Mike D'Antoni was one of the driving forces behind Lin's rise. He resigned in March of 2012 and Mike Woodson took over. Lin probably wouldn't have been used in the same way under Woodson if he'd stayed with the Knicks.
In the interview with Breen, Lin reflected on his time in New York.
"The number one thing I would say is just the fan support. Since then I've gone through a lot of highs and lows. I've been fortunate enough to win an NBA Championship and go through the championship parade and things like that. And that was incredible, but what happened in New York during that stretch -it was just really not something that I'll ever experience again. It's not really anything that even an NBA player may experience. It was that unique. And it was all built around how the fans were on a different level in terms of the energy, the excitement. That's really what I remember, and that's what brings a huge smile to my face when I think back."
Lin, who is raising money to help those impacted by the coronavirus crisis, told Breen a poignant story about the night that Linsanity started - in a win over the Nets.
Here is the anecdote:
"My mindset going into game was - if I don't do well I'm getting cut and if I don't do well my NBA career is over. So that was something that my agent had made me aware of. And the night before in Boston, I just played it safe and my agent Roger Montgomery was just like 'this might be it for you, you cannot play safe'. I just remember I was praying a lot and I just thinking the most God glorifying thing I could do is just to play my brand of basketball. And if I fall flat on my face, I can accept that. But the one thing I couldn't accept is to go out not swinging."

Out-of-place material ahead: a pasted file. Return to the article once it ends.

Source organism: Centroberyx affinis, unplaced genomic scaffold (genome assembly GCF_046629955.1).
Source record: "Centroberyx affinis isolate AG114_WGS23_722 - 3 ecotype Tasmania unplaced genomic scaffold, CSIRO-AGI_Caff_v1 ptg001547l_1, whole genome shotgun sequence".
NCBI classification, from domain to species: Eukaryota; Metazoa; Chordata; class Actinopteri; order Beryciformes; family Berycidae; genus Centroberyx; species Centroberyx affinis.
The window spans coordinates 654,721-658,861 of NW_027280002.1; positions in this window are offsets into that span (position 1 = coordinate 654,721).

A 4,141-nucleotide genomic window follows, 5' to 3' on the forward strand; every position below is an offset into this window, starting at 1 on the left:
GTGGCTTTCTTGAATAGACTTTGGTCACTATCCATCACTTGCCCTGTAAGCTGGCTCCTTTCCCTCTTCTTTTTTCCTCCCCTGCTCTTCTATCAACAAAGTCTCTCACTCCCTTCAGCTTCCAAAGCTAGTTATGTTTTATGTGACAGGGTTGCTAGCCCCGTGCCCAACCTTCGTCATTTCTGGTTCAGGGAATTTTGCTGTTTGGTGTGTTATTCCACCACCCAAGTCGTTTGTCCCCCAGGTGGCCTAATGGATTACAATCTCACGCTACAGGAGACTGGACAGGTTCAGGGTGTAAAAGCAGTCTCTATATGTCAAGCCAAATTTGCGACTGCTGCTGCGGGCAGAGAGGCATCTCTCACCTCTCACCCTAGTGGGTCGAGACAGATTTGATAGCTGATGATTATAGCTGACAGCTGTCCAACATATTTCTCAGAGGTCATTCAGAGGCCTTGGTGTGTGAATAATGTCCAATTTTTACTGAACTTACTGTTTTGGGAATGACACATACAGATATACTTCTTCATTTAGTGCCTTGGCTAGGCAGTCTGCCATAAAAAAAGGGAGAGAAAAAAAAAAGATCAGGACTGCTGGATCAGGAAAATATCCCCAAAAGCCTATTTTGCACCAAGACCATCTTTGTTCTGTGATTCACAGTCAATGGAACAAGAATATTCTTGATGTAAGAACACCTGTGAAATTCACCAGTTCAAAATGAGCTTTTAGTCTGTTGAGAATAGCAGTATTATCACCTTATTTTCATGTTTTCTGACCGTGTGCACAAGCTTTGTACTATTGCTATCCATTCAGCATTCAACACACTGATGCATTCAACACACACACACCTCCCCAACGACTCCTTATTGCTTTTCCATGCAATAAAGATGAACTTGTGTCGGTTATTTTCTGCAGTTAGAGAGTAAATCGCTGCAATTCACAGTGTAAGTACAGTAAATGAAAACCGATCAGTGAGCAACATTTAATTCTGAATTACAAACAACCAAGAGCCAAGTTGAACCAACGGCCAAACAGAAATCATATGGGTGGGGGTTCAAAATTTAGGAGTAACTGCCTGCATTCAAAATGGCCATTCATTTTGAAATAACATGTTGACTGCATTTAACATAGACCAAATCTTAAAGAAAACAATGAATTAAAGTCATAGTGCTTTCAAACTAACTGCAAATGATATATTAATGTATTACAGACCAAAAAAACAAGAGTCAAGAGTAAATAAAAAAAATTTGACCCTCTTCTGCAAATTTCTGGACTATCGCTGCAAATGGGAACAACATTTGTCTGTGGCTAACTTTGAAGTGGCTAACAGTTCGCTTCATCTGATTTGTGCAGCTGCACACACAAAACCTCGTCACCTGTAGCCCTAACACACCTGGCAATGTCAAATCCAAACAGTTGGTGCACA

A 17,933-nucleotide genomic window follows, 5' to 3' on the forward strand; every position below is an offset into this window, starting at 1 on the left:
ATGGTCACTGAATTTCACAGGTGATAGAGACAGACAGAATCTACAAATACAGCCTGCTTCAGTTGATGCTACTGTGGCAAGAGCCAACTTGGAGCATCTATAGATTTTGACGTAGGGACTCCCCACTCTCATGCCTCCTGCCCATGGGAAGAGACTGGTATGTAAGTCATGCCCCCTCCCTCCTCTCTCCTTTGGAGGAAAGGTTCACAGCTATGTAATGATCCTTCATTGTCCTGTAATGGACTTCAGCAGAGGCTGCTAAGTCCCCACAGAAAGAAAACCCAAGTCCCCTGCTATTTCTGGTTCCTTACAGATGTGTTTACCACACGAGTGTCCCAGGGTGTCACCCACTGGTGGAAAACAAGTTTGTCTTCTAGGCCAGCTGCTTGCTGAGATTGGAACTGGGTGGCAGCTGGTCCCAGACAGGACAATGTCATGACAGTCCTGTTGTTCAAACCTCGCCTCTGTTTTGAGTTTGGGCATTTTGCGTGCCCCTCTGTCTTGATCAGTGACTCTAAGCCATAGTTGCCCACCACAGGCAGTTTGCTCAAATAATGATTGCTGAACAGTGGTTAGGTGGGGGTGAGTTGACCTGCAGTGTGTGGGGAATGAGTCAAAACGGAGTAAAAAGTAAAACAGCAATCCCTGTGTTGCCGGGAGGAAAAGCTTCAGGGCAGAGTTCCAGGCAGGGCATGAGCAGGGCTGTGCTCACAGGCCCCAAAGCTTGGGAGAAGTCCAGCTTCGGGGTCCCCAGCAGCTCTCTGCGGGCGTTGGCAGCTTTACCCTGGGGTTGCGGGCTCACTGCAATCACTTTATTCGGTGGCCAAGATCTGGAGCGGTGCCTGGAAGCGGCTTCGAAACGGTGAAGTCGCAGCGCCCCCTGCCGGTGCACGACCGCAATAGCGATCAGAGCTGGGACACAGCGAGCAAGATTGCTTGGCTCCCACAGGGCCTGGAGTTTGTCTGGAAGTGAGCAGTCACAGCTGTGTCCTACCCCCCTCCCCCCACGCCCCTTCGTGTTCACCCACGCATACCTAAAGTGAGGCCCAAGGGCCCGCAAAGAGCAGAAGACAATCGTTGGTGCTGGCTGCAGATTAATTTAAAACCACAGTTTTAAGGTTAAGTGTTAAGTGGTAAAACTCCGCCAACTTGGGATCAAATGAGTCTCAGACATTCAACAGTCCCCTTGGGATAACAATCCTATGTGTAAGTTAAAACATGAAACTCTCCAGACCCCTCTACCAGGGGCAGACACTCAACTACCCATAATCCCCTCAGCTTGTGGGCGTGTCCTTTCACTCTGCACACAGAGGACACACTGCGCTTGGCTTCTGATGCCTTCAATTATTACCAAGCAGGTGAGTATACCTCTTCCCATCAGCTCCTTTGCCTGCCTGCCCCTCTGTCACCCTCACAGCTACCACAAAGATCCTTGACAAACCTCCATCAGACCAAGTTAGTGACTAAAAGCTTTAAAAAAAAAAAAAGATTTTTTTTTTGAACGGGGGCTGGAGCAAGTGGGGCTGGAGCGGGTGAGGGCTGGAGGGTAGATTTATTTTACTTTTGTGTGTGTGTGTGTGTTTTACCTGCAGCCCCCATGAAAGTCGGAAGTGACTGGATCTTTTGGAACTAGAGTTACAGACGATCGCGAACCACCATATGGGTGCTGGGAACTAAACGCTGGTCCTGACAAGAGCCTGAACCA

"I struggled heavily with anxiety before games. Like really, really bad anxiety - couldn't sleep, couldn't eat at times. But before that game though, I was as calm as ever. I mean, I remember, it like it was so different. I was so calm. I was just sitting there the whole time like 'all right, come on Coach, give me a chance. Sub me in, sub me in please.' And in the first quarter, our point guard got in foul trouble early, got two fouls. So I just went up to the scorer's table. And I was like, 'here it is.' And I remember a line that Roger had said to me earlier that day. He said 'no matter what you do, in tonight's game, you have to play Jeremy Lin basketball.'
"So as I went to the scorer's table, I was like 'I have to play Jeremy Lin basketball and trust and be okay with anything that happens.' And so the first half ended and I had six points in the first half and my career high was 12 at that time. So I'm like, if the game ended right now and I ended with six points, that's not terrible! That's half of my career high and I still have another half of basketball to play. But I was just comfortable. That first half I was comfortable with making plays. I was just in a groove and I had energy. And then in the second half, I can't even explain to you what happened. I don't remember it all. It was a blur. But I just kind of blacked out and was in the moment and in the zone. I started celebrating. It was like I just let out 18 months of emotion, built up anger or hurt from maybe my past NBA experiences. And I kind of just let it all out in one half of basketball."